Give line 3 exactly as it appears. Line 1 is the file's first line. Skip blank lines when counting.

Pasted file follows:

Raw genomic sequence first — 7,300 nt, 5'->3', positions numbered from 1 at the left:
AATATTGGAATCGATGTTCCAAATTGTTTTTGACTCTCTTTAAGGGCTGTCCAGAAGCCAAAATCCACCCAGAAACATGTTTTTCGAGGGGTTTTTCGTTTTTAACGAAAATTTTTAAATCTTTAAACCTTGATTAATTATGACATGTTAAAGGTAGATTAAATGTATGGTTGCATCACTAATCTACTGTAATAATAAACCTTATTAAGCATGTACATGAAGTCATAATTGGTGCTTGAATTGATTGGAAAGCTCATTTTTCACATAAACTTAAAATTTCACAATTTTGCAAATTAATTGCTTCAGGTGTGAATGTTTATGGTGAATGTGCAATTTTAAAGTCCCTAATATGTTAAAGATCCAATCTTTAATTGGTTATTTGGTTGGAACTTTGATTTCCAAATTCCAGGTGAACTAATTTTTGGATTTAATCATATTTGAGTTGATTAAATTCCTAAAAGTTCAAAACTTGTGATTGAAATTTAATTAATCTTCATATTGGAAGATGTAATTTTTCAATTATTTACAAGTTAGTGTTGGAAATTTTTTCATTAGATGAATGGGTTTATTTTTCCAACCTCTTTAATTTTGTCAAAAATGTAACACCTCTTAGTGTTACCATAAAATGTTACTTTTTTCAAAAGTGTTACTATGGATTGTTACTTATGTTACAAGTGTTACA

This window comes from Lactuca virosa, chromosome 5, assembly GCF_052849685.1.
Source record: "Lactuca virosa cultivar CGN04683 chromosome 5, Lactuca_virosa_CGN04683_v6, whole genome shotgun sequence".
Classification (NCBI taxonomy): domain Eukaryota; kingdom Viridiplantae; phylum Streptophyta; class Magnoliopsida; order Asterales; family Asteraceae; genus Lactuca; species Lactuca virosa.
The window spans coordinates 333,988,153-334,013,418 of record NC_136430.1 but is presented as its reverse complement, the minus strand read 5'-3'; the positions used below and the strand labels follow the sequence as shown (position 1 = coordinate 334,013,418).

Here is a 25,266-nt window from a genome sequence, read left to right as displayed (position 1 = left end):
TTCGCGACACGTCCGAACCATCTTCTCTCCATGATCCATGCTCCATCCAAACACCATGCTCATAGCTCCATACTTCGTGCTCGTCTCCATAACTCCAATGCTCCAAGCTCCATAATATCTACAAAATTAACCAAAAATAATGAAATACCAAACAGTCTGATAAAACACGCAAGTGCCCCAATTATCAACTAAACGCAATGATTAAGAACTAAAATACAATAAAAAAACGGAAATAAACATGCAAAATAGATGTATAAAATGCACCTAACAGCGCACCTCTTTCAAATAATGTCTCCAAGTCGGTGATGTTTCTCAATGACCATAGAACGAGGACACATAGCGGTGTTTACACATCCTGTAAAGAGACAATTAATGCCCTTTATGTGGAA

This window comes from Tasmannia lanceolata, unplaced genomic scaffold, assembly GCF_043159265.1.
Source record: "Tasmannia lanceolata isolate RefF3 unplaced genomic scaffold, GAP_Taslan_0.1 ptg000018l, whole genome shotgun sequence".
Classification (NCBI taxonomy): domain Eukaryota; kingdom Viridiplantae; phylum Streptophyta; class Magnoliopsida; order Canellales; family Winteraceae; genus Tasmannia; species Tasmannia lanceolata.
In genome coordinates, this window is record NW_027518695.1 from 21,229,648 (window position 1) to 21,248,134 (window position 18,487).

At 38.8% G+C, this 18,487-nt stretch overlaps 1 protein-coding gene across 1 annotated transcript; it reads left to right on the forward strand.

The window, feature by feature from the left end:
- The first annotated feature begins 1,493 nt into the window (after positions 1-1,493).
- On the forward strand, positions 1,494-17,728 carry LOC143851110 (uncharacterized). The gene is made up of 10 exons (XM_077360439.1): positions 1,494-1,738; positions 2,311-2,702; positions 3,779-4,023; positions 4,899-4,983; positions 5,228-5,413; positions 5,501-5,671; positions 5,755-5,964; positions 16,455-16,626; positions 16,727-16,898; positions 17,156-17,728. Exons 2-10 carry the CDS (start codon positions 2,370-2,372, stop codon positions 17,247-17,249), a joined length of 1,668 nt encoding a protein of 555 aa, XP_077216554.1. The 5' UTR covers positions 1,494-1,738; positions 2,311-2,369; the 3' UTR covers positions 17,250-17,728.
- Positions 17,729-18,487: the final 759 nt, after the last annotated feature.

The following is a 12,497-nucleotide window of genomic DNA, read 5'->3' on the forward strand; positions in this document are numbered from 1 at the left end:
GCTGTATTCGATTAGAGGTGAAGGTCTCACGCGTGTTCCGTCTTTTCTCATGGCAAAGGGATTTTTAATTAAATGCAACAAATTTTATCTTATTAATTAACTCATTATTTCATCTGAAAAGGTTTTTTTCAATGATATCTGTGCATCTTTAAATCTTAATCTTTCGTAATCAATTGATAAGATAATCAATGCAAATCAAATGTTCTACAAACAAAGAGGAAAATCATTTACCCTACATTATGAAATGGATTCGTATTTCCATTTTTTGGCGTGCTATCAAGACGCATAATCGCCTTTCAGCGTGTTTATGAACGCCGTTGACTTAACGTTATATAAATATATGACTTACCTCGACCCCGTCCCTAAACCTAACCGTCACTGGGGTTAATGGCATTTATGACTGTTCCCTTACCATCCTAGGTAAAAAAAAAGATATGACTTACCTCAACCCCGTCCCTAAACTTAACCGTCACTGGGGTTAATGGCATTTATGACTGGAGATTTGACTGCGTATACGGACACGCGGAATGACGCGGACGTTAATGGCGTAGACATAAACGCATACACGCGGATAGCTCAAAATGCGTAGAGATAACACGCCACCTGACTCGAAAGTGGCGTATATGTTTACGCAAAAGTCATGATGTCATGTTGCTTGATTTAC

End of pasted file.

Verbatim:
This window comes from Lactuca virosa, chromosome 5, assembly GCF_052849685.1.